The habitus as a system of internalised patterns shapes the way of acting in a certain period of time. This action, in turn, is manifested in the concrete – in the artefacts with which people shape their environment. The linguistic relationship also points to this connection: the Latin habitus (from Latin habere = to have) is found, for example, in the Italian abito (dress, clothing) and abitare (to dwell, live in …).
Just as social development influences design, design – understood as ‘active action’ – can also have social effects. The lecture will explore the question of how this action in the present can counter a linearly imagined future with alternative scenarios. In doing so, the potential of the discipline becomes clear when it moves as an interface and field of experimentation between science, industry and society.
On the basis of various exhibition projects, European and global developments as well as works by a young generation of designers are presented who understand their discipline as an expanded space for action in order to provide surprising, speculative or provocative answers to the global challenges of our time.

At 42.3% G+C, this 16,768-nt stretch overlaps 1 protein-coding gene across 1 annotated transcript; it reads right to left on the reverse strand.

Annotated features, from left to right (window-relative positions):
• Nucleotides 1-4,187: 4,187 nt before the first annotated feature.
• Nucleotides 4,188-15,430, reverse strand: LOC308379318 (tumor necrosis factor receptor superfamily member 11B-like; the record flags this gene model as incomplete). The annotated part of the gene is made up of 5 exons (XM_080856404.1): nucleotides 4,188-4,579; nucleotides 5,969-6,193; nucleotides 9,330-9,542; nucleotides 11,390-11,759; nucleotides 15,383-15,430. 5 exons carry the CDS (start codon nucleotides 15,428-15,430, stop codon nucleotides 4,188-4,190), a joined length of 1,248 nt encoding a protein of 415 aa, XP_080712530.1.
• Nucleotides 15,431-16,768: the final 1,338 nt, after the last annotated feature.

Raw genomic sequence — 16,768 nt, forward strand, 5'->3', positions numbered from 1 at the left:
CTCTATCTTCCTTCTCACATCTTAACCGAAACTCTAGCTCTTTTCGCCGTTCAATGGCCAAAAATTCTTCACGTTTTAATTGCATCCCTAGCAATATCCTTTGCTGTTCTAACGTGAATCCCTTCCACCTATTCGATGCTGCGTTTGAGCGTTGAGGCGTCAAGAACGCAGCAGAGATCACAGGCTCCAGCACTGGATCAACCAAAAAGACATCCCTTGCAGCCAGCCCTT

Alexandra Weigand studied design and art history and works as a curator/lecturer/author across disciplines. The focus of her design-theoretical work is the question of how the formal language of the applied and visual arts reflects social developments. This is the subject of her exhibitions and event series as well as publications, for example Virtual Aesthetics (publication, 2008), Parametrals (panel, 2009), Collage/s (exhibition series, 2010), Habitus, Abito, Abitare – Handeln in der Gegenwart (lecture series, 2012 and 2013) or New.Design.Culture? (panel, 2015). For bayern design, she curated the exhibitions HIT THE FUTURE_ Design beyond the borders and HIT THE FUTURE_Metropolitan Design as part of MCBW 2014 and 2015. Since 2015 she has been a member of the board of Kunstraum München e.V.
She is currently developing sensory textiles in the field of robotics for the DLR (German Aerospace Center). At the Institute for Art History at LMU Munich, she is working on the further development of the exhibition Flow of Forms/Forms of Flow. Design Histories between Africa and Europe, which took place in Munich in Feb./March 2017 and will be on view in Hamburg in spring 2018. She is also a senior researcher in the DFG research project Fashion and Styles in African Cities. She lives and works in Munich.